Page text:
Nathaniel. Very nicely put. At my last company, they bought a software solution that needed a Linux server on the backend.
Since my experience with Linux was minimal, I decided to purchase a Dell server with Red Hat Linux. (I figured that way I could get support from both companies as needed). When all was said and done, it worked the way it was supposed to. HOWEVER, to get it setup required about 3 installs of RHEL 6 (Can't remember why).
Once the OS was installed I then had to skim through both Dell and Red Hat manuals to get it to look reasonable. (Choosing and properly installing drivers for the video card and monitor. Deciding on X-Window or the other GUI. Manually adding other server component drivers. Etc etc.)
So the way I figure it, you're paying a little bit to Red Hat to make your life easier and it was still way too much work/effort.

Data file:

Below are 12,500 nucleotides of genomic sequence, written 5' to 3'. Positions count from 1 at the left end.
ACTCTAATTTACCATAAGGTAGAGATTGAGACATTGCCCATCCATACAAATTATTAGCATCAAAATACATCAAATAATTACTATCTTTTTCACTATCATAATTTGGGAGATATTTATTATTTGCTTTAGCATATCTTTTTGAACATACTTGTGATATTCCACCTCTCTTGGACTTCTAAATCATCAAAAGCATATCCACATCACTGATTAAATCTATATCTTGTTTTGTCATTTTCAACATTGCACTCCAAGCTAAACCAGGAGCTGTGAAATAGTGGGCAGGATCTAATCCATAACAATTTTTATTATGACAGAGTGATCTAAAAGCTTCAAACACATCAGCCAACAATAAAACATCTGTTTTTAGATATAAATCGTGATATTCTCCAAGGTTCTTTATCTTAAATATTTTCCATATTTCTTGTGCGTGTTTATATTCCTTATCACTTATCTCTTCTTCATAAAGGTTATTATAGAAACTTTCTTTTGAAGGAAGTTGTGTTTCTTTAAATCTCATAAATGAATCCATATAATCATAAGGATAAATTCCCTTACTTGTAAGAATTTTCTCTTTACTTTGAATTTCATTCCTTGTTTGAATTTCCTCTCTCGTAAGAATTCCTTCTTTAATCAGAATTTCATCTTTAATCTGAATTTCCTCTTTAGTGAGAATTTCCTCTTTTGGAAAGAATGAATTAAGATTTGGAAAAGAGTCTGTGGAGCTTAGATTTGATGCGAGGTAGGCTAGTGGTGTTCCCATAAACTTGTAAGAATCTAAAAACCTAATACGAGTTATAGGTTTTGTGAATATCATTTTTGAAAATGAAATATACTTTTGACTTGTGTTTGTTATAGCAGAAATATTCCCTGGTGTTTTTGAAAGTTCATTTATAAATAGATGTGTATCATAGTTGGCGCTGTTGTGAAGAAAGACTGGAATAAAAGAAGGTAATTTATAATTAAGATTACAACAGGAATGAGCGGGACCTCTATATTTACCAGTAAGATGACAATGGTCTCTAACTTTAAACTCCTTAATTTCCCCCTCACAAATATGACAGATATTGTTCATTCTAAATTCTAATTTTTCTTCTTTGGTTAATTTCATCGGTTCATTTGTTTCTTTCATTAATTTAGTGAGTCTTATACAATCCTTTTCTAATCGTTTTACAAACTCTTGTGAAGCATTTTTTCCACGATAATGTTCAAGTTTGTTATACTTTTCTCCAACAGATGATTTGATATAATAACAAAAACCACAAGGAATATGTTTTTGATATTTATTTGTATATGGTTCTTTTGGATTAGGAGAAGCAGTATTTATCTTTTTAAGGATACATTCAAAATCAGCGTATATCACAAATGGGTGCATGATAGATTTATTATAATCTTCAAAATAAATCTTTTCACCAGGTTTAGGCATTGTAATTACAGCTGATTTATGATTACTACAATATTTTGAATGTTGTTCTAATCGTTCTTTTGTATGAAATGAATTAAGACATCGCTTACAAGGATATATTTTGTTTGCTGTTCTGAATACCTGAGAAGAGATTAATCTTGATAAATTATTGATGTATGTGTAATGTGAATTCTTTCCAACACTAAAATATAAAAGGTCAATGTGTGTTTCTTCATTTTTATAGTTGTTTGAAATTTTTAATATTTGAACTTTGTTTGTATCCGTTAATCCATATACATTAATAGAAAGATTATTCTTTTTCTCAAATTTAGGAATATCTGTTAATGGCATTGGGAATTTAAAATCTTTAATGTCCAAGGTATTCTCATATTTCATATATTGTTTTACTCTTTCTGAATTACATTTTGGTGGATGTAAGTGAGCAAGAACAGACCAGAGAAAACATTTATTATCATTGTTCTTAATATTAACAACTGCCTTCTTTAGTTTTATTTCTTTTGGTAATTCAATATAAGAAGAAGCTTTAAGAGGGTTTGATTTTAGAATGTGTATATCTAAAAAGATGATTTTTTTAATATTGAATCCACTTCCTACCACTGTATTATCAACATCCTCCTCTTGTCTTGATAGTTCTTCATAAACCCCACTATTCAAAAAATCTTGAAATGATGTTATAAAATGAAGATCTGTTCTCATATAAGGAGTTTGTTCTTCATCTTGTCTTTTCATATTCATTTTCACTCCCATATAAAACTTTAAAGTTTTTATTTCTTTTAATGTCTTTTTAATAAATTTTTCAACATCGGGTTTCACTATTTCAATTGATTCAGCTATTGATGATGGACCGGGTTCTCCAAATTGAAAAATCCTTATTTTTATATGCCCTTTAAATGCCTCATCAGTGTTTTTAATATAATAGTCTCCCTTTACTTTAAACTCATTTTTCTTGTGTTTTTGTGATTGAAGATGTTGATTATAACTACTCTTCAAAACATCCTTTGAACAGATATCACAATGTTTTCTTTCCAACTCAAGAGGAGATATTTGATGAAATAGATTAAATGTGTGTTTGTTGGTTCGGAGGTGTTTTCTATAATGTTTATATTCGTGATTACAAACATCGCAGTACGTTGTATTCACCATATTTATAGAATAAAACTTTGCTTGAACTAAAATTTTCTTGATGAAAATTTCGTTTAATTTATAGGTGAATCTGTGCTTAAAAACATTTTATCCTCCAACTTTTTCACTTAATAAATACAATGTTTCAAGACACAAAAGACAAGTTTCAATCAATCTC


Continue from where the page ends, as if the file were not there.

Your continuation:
I decided from then on I'd rather pay a little more on top of that and not have to use a command line to install drivers; or sift through obscure websites to find the sytax to install the video card because for some reason it couldn't be found by Linux.
And sure, it's nice to say it's open software and that makes it a beautiful thing; but that's a big part of the problem. People write open source and update things as hobbies, not as their main job. This makes the landscape of titles very bumpy and support for open software can not be counted on. (
Unless of course, you pay for it. But if you do, why didn't you just pay at the beginning and go with a proprietary software company with a vast number of employees?)